Looking down at Stillwater Canyon from the Murphy Point Overlook – the Green River is below.

Looking down at Stillwater Canyon from the Murphy Point Overlook – the Green River is below.

The canyon below has a ledge (the Murphy Hogback) where the White Rim Sandstone juts out into the canyon because it does not erode as quickly as the shales that made up the layers on top. I couldn’t find any information on how deep Stillwater Canyon is, but the National Park Service website has information on a few of the Murphy trails that seem to indicate that the Murphy Hogback is about 1,000 feet down, and the river is about 2,000 feet down. Wow.

Another view of Stillwater Canyon from the Murphy Point Overlook – you can see the Murphy Hogback

Another view of Stillwater Canyon from the Murphy Point Overlook – you can see the Murphy Hogback

We hardly saw anybody on the whole hike – just three other couples the entire time, and we enjoyed sitting at the edge (not too close though) taking in the view.  After being surrounded by people all day at Zion the day before, it was really nice to feel so alone! From the viewpoint, you can’t hear the road or anything artificial, so you can really just get lost in your own thoughts. I think this was one of Jon’s favorites hikes for the entire trip – and it was certainly one of mine. I even got Jon to pose for some selfies with me.

Canyonlands-Jon-Camille (640x480)The hike back was a bit more strenuous because the return trip is mostly uphill, but nothing too steep.  What an awesome hike!

Have you ever hiked the Murphy Point Overlook Trail?  What did you think? 




4 thoughts on “SW National Parks Trip: Murphy Point Overlook Trail

  1. That’s a great hike, isn’t it? Glad you got the National Parks Passport – every time we go to a Visitor Center, I have a pang of regret that we didn’t get one of these a couple of years ago when we started to travel. John laughs at me for this, but I love the idea of having the book and collecting all the stamps. Figures that I buy lots of postcards, too. Maybe it’s a girl thing….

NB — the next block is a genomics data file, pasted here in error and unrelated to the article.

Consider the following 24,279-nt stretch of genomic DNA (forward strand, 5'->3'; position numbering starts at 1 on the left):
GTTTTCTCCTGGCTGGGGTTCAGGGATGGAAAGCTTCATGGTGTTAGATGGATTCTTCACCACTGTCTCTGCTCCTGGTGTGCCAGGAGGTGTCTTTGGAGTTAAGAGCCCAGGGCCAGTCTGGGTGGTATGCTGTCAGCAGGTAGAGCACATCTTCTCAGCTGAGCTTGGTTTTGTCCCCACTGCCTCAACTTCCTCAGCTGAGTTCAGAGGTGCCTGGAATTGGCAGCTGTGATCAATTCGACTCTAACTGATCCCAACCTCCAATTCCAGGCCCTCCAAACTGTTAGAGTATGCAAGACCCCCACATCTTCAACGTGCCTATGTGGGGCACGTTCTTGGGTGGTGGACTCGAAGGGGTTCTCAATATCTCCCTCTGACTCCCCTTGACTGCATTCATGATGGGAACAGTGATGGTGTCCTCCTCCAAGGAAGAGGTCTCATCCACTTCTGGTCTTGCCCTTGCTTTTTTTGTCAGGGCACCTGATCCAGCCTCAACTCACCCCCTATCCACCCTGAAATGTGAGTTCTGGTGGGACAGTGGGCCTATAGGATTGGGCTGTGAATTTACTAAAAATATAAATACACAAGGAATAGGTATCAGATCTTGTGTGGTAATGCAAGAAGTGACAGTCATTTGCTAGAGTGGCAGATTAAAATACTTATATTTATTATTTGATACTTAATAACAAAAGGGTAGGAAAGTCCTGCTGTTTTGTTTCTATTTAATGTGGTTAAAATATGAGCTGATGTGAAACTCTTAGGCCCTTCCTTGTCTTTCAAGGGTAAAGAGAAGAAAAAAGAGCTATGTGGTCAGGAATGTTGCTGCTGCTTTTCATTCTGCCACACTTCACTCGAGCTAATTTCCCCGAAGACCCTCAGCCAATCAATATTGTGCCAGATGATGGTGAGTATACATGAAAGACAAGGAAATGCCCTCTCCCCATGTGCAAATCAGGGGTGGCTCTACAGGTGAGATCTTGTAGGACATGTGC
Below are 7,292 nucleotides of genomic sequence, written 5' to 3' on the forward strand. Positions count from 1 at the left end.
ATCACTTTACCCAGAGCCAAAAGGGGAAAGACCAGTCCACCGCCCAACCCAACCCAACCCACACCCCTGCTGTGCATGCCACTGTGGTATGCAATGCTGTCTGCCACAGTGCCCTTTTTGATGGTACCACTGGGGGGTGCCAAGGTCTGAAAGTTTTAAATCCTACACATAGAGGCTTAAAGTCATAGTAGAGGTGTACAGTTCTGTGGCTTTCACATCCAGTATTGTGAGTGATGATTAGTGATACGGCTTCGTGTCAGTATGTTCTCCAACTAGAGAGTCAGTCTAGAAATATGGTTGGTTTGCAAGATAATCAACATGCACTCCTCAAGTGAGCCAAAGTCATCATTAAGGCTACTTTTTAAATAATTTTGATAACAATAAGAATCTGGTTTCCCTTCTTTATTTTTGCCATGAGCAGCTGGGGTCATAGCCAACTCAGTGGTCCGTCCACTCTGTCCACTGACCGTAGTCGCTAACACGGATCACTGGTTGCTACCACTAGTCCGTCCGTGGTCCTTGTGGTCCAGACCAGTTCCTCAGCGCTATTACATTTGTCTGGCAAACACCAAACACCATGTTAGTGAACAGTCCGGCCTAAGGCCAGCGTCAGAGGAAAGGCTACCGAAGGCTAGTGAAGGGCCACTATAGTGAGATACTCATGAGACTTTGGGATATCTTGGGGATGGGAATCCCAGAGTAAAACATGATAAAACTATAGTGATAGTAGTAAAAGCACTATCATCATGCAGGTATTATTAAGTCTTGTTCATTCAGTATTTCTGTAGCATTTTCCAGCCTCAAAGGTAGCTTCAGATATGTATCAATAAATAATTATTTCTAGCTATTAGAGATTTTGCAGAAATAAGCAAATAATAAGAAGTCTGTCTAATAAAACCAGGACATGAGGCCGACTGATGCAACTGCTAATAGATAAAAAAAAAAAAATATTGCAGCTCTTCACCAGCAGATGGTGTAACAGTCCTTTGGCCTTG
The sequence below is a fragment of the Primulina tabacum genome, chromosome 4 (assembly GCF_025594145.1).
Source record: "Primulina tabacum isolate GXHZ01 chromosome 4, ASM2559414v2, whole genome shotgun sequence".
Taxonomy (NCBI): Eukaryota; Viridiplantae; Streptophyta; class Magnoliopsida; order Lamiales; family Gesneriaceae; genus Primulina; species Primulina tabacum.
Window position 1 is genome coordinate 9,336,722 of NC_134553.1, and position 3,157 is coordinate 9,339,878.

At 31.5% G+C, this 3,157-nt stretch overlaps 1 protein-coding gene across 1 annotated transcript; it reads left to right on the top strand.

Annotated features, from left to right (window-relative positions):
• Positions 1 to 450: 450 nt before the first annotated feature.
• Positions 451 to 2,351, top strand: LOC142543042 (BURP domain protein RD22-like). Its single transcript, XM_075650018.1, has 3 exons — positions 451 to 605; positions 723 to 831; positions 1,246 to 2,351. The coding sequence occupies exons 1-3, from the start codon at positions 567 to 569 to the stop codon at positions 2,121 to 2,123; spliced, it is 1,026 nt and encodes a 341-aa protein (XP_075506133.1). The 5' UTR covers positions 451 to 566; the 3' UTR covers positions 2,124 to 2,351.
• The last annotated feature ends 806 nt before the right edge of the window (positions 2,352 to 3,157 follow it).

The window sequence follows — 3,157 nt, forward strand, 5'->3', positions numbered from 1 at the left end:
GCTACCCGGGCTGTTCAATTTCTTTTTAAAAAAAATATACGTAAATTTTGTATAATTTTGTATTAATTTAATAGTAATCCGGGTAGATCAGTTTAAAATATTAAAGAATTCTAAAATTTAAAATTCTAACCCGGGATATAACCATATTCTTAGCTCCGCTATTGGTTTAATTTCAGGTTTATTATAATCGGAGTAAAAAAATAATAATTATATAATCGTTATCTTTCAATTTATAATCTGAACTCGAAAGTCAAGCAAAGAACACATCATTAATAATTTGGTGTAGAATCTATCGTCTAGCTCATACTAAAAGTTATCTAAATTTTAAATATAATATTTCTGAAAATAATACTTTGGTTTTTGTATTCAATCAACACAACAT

• I know right!? I got mine in 2010, and that was pretty early into my adult National Parks travel days, but there are a some places I visited before that I would love to have gotten the stamp for. Oh, well, I guess that just means a return trip is in order to those places! And I figure the postcards are a cheap souvenir!

Leave a Reply

Fill in your details below or click an icon to log in:

WordPress.com Logo

You are commenting using your WordPress.com account. Log Out /  Change )

Google+ photo

You are commenting using your Google+ account. Log Out /  Change )

Twitter picture

You are commenting using your Twitter account. Log Out /  Change )

Facebook photo

You are commenting using your Facebook account. Log Out /  Change )


Connecting to %s

This site uses Akismet to reduce spam. Learn how your comment data is processed.